ICTY grapples with genocidal intent for Srebrenica
"By planned and well-thought-out combat operations, create an unbearable situation of total insecurity with no hope of further survival or life for the inhabitants of Srebrenica and Zepa." Such were the instructions of President Radovan Karadzic in March 1995. The "purifying" intention of the directive, later known by the code name of Krivaja 95, is in no doubt. Yet it leaves open the issue of the intention to commit genocide. Legal experts at the International Criminal Tribunal for the former Yugoslavia have been scrutinizing the gap between genocide and ethnic cleansing in an attempt to legally establish the existence of genocide in Srebrenica.
Oric trial sheds new light on Srebrenica
Naser Oric was commander of the Bosnian Muslim military zone in Srebrenica in the early 1990s. The prosecutor of the International Criminal Tribunal for the former Yugoslavia (ICTY) described Oric as "a warlord, drunk with power". Soldiers from the Dutch UN battalion portrayed him as "a crook, a robber, a pimp and a murderer". He is the only Srebrenica Muslim to be tried at the ICTY. His trial, which began on 6 October 2004, has shed light on a little-known aspect of Srebrenica's history.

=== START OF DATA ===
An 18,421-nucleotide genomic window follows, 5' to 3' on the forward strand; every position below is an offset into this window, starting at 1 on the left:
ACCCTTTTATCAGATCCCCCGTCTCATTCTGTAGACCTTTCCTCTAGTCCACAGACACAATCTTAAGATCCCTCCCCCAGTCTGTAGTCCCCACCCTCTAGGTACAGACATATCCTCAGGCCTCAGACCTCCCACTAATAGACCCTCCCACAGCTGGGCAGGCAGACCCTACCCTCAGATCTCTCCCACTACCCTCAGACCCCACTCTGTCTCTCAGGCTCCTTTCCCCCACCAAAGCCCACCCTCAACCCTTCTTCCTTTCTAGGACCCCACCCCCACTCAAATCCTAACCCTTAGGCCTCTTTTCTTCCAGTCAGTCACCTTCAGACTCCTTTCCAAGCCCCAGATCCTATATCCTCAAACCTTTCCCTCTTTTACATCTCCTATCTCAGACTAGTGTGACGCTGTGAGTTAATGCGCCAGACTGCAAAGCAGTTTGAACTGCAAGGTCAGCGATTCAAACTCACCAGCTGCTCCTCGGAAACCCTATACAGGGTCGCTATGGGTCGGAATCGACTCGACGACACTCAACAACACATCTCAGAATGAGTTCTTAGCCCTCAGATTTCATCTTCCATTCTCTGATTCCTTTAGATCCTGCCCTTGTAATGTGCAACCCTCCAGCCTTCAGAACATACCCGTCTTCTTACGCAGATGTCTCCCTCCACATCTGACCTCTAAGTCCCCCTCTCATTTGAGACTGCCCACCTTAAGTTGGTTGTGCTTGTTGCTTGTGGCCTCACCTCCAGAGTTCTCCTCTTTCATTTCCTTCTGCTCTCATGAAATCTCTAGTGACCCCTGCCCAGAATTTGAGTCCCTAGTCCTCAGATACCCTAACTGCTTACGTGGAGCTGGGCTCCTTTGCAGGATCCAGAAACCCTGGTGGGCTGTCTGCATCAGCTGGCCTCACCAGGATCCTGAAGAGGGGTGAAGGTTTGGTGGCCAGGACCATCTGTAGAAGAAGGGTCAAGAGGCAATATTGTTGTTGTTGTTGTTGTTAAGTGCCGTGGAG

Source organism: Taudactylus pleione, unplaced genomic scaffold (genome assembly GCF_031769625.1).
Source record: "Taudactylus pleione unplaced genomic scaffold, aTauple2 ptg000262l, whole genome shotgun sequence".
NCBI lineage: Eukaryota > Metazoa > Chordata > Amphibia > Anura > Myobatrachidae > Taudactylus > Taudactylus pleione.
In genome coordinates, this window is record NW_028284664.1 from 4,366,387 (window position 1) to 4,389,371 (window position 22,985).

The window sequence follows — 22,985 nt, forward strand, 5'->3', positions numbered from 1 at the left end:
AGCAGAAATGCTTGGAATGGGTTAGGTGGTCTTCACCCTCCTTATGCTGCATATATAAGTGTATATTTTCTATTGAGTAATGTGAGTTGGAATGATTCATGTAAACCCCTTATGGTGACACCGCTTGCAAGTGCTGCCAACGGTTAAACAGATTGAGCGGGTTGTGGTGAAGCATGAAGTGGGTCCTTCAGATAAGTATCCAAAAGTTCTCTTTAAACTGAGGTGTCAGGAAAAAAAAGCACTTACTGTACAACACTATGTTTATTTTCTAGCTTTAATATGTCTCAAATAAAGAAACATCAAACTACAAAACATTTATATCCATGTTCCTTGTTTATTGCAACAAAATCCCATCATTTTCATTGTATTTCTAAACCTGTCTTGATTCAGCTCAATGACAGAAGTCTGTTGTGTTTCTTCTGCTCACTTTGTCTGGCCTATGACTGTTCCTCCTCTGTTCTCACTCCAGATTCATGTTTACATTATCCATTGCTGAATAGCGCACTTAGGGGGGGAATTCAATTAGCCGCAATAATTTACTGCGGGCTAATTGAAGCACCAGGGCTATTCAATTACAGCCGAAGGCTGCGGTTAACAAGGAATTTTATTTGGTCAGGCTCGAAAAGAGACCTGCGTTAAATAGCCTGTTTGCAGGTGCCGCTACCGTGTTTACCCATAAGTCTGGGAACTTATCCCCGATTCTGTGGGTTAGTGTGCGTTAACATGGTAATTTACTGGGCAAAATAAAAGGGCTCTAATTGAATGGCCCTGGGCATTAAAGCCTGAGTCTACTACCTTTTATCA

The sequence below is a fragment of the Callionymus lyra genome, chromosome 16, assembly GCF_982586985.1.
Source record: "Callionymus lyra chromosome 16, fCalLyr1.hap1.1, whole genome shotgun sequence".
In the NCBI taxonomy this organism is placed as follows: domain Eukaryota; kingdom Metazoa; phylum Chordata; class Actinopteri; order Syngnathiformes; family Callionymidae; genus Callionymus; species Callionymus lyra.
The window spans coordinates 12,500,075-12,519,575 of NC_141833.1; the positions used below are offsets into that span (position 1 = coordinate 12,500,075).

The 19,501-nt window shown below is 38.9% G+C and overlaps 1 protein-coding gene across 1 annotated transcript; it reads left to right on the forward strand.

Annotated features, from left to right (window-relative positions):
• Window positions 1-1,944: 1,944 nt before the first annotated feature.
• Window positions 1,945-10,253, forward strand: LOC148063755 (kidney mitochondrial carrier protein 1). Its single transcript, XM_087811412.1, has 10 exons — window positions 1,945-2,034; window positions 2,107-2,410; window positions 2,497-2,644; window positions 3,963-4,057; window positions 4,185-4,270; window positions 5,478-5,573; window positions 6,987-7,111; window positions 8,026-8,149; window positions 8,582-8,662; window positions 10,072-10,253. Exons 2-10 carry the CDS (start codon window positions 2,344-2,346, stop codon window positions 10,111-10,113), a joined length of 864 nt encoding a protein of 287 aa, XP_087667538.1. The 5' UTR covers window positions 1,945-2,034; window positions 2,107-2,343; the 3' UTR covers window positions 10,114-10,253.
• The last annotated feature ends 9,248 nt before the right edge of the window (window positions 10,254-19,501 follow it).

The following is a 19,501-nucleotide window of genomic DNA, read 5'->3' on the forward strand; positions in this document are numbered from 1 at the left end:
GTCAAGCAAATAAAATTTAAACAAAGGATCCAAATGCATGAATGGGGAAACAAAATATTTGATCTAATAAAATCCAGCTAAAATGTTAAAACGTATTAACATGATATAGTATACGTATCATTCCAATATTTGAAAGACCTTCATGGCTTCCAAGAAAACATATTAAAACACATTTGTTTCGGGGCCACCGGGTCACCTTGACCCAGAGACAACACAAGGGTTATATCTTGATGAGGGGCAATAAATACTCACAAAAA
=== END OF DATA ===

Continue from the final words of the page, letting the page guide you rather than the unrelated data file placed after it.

Dutchbat faces its responsibilities
On 13 July 1995, Rizo Mustafic, an electrician working at the UN compound in Potocari, near Srebrenica, was expelled from the camp by a Dutch officer. Not long after, he was killed. Today, members of his family, together with a former UN interpreter at the military base, Hasan Nuhanovic, are making a legal bid before a Dutch national court in The Hague to claim damages. Aware of the political and financial consequences such a precedent could have for the Dutch state, the court has examined witness testimony carefully. One 10 July, the plaintiffs announced their decision to go to trial.
Ould Dah: “A model torturer on a plate”
After lengthy proceedings and political interference from the French foreign office (see inset), a criminal court in Nîmes finally tried Mauritanian officer Ely Ould Dah in his absence on 30 June and 1 July. In this, the first French trial based on universal jurisdiction, the court sentenced him to the maximum prison term of 10 years for "torture and acts of barbarity".